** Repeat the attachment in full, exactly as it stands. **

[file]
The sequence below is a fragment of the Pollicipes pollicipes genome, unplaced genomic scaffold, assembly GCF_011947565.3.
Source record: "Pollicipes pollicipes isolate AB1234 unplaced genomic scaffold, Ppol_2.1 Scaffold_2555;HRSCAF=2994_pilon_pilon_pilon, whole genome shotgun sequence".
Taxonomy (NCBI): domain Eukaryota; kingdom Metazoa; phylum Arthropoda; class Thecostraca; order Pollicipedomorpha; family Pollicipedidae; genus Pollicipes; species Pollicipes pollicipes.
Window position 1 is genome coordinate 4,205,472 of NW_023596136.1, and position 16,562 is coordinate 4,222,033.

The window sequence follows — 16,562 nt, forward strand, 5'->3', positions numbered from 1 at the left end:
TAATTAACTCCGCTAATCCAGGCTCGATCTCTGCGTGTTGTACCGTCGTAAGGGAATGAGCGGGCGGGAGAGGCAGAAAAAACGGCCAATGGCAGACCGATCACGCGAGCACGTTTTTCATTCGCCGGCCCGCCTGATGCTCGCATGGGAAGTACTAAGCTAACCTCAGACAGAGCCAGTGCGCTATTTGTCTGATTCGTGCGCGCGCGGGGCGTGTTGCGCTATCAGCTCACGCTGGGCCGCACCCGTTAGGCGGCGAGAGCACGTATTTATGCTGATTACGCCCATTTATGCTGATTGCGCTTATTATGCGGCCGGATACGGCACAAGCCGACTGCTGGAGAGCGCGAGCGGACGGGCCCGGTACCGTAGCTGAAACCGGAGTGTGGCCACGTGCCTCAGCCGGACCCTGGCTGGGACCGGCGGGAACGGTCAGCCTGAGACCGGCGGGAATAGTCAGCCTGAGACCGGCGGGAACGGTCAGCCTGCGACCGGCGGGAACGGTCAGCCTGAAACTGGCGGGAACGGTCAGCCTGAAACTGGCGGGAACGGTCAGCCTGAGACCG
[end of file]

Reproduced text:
The sequence below is a fragment of the Pollicipes pollicipes genome, unplaced genomic scaffold, assembly GCF_011947565.3.
Source record: "Pollicipes pollicipes isolate AB1234 unplaced genomic scaffold, Ppol_2.1 Scaffold_2555;HRSCAF=2994_pilon_pilon_pilon, whole genome shotgun sequence".
Taxonomy (NCBI): domain Eukaryota; kingdom Metazoa; phylum Arthropoda; class Thecostraca; order Pollicipedomorpha; family Pollicipedidae; genus Pollicipes; species Pollicipes pollicipes.
Window position 1 is genome coordinate 4,205,472 of NW_023596136.1, and position 16,562 is coordinate 4,222,033.

The window sequence follows — 16,562 nt, forward strand, 5'->3', positions numbered from 1 at the left end:
TAATTAACTCCGCTAATCCAGGCTCGATCTCTGCGTGTTGTACCGTCGTAAGGGAATGAGCGGGCGGGAGAGGCAGAAAAAACGGCCAATGGCAGACCGATCACGCGAGCACGTTTTTCATTCGCCGGCCCGCCTGATGCTCGCATGGGAAGTACTAAGCTAACCTCAGACAGAGCCAGTGCGCTATTTGTCTGATTCGTGCGCGCGCGGGGCGTGTTGCGCTATCAGCTCACGCTGGGCCGCACCCGTTAGGCGGCGAGAGCACGTATTTATGCTGATTACGCCCATTTATGCTGATTGCGCTTATTATGCGGCCGGATACGGCACAAGCCGACTGCTGGAGAGCGCGAGCGGACGGGCCCGGTACCGTAGCTGAAACCGGAGTGTGGCCACGTGCCTCAGCCGGACCCTGGCTGGGACCGGCGGGAACGGTCAGCCTGAGACCGGCGGGAATAGTCAGCCTGAGACCGGCGGGAACGGTCAGCCTGCGACCGGCGGGAACGGTCAGCCTGAAACTGGCGGGAACGGTCAGCCTGAAACTGGCGGGAACGGTCAGCCTGAGACCG